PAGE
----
A couple months ago, Daniel showed me an article about the aftermath of The Flood. The article discussed an older lady with bad health and a middle-aged man—both of them still waiting to move into an untainted home. Snakes and varmints had found solace in their dilapidating homes. Daniel was getting red in the face just talking about it. I felt warm when I found out that Daniel not only read the newspaper but kept it and stowed it in a safe place—he despises reading. Then I realized how sad it made me, that this was the news that affected him. When I left I looked at the green grass where their new trailer should’ve been. Where Daniel should’ve been watching a race in the living room, dirty feet on the blue carpet.

“It’s the simple things that matter.” I sometimes hear this when I talk about my West Virginia childhood. But what about Clendenin is simple? There’s an innate inclination toward God alongside greedy ownership and prejudice, a clean river that weaves through a polluted town. It’s a complicated place where one can only be forced to think about the complications of life and living. It’s the place I yearn for when I feel most vulnerable. Clendenin is a place with people just like anywhere else. It’s not simple. It’s beautiful. It’s ugly.


If we weren’t on the sandbar, we were on the rockbar—the entrance to the river just down the hill from Mammaw’s house. When we walked onto it, we’d stumble from all the loose rocks.

“Listen to this one,” Daniel said. He picked a small pebble and threw it high, higher than the trees. It finally came down and into the river. The water gave a soft smooch.

“The kiss,” I said.

I searched the bar looking for a long rectangular object—rock or bark. The more common find was bark. I found the one, placed it firm in the creases of my fingers, and threw a hard spiral like a football. It made a loud noise, something like an amplified horsefly buzzing by your ear. We then searched for skipping rocks. A soft, flat edge was ideal. Not too skinny, not too thick. There had to be enough weight for leverage.

We would announce rock-throwing feats just in case the other didn’t see it.

“Got across the river on that one!”

“Thirteen skips!”

“Hit that tree!”

We stayed there for hours just throwing rocks. We knew we threw too hard and too much. Our arms would plead for mercy. We couldn’t stop. It was a dream where nothing happened, though where nothing meant everything. Throwing rocks and wearing our arms, we felt like we had found some fold in a parallel world.


Daniel’s pores became large and his bangs grew longer. We played basketball on his gravel road, the ball bouncing and making impressions on the gravel.

“Double dribble,” I said. “My ball.”

“What! How the hell was that double dribble?” His voice got higher.

“You picked up your dribble and dribbled again.”

“I see them do that move on the NBA all the time! That ain’t double dribble.” He exemplified how Lebron James made the same move.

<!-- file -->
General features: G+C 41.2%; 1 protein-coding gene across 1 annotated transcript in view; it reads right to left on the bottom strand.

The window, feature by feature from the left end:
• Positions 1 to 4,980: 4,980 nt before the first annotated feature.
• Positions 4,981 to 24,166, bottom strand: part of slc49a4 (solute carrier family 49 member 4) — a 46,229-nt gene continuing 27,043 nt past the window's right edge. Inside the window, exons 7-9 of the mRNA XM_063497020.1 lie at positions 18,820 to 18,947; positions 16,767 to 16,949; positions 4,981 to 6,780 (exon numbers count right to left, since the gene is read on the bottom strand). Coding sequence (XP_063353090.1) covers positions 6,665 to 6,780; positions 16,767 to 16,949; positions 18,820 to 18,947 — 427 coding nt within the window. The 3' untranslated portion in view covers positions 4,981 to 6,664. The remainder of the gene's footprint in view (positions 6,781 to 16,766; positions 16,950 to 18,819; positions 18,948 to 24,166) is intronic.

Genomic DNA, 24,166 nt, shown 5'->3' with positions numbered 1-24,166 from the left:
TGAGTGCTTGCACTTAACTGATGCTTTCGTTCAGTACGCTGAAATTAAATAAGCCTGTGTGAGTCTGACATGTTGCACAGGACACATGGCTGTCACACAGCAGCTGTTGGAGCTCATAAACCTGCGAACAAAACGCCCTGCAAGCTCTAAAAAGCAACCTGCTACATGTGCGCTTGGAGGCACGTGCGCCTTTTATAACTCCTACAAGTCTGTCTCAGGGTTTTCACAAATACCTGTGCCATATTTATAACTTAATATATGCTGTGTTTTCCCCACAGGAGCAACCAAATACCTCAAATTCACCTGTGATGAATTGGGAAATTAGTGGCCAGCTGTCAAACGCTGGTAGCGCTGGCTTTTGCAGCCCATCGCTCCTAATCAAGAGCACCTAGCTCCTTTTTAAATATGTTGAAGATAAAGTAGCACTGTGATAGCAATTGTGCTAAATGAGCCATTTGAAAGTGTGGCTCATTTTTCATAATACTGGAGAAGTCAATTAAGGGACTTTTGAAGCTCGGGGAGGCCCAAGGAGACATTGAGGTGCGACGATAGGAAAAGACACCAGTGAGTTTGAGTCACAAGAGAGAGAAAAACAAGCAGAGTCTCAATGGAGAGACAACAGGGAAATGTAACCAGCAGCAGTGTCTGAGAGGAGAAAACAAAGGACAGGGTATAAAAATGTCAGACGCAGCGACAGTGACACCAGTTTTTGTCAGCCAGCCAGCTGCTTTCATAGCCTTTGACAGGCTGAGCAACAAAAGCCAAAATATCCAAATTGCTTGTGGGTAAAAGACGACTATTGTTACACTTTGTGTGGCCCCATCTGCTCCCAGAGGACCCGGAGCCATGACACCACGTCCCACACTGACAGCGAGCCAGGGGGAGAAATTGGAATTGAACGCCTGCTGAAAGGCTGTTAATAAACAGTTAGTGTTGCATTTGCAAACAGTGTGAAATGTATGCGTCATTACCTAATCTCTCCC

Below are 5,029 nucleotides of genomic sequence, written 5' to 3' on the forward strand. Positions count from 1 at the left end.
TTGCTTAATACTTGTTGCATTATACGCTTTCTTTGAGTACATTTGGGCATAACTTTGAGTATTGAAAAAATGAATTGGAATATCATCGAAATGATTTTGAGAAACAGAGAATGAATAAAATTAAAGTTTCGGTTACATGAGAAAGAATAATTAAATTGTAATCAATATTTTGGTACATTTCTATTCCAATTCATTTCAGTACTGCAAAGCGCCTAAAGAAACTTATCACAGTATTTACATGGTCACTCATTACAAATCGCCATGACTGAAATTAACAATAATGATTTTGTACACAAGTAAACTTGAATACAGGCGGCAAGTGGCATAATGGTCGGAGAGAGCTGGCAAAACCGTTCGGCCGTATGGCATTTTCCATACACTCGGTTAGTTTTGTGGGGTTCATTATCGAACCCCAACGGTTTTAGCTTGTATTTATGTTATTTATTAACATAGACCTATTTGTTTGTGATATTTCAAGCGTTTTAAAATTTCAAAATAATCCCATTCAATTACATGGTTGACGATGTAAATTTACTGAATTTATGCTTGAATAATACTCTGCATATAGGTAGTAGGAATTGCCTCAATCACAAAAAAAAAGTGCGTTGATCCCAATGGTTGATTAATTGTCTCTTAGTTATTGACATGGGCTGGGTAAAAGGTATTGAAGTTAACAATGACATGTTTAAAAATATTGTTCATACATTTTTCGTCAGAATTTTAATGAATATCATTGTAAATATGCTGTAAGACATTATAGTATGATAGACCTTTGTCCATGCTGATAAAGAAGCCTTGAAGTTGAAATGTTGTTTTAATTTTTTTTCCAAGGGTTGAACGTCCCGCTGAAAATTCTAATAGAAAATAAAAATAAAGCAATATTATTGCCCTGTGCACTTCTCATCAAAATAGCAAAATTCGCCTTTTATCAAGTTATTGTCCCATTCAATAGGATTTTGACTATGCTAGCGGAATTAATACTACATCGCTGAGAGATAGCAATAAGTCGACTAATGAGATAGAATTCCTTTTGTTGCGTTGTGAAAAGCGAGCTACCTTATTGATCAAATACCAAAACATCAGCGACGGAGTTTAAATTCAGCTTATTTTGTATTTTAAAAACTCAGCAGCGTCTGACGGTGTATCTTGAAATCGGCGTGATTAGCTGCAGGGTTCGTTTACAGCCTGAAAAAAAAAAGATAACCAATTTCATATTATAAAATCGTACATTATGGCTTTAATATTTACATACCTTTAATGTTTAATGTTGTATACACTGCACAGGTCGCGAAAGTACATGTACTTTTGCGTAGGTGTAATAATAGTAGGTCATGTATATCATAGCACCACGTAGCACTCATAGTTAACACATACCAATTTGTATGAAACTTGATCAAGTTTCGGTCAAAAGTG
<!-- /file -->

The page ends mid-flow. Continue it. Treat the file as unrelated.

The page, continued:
Daniel’s anger consumed him. He went inside, leaving me standing on the gravel with the basketball. I liked this feeling—bugging Daniel, knowing more than Daniel, usurping Daniel’s authority. 

When Daniel got a paintball gun, I soon followed and asked for one, too. His was an automatic Spyder, a large CO2 tank attached to the bottom, which shot over thirty yards. Mine, a pistol with a small cartridge to hold palm-sized CO2 tanks. It didn’t shoot far.

I was shot. A lot. We played adjacent to the river where we made our own barriers. We wore facemasks, t-shirts, shorts. Daniel could shoot far and accurately. I had to aim high to try and catch him with the arc of the paintball. I hid behind barriers, trying to play furtively. I sometimes ran too close and was shot in the chest. The paintballs came so fast they’d ricochet instead of splattering. It always stung, and I’d feel my emotions coming out. That horrible frown you make before you cry.

Something about the whole thing made me feel uneasy. Maybe it was losing to Daniel. I had gotten used to beating Daniel. I didn’t play paintball back home like I did baseball and basketball. I think a part of me accepted that I was better than Daniel in sports, even school. I thought I was superior in some way. I struggle to put this on paper. It wasn’t on the forefront of my mind, but I think it was there. 


Daniel came to visit me in Scott Depot a couple months after I graduated from college. We went to Walmart. While there, we talked about the old days. He said, “I hate to say it, ya know, but we’re not close like we used to be. Ya know? Hate to say it. Wish we were, we just ain’t.” It was a harsh truth to hear. Ever since I went to college, it became difficult to see Daniel. 

On holidays, though, I would make the drive to Clendenin with my family. However, it was drastically different driving through Clendenin after The Flood. The city had to raze the Dairy Queen along with all the other places it could afford to tear down. As for the rest of the standing buildings, they look abandoned, barren. It’s a lifeless-looking place now. The people are alive, but their spirits are beaten, almost destitute.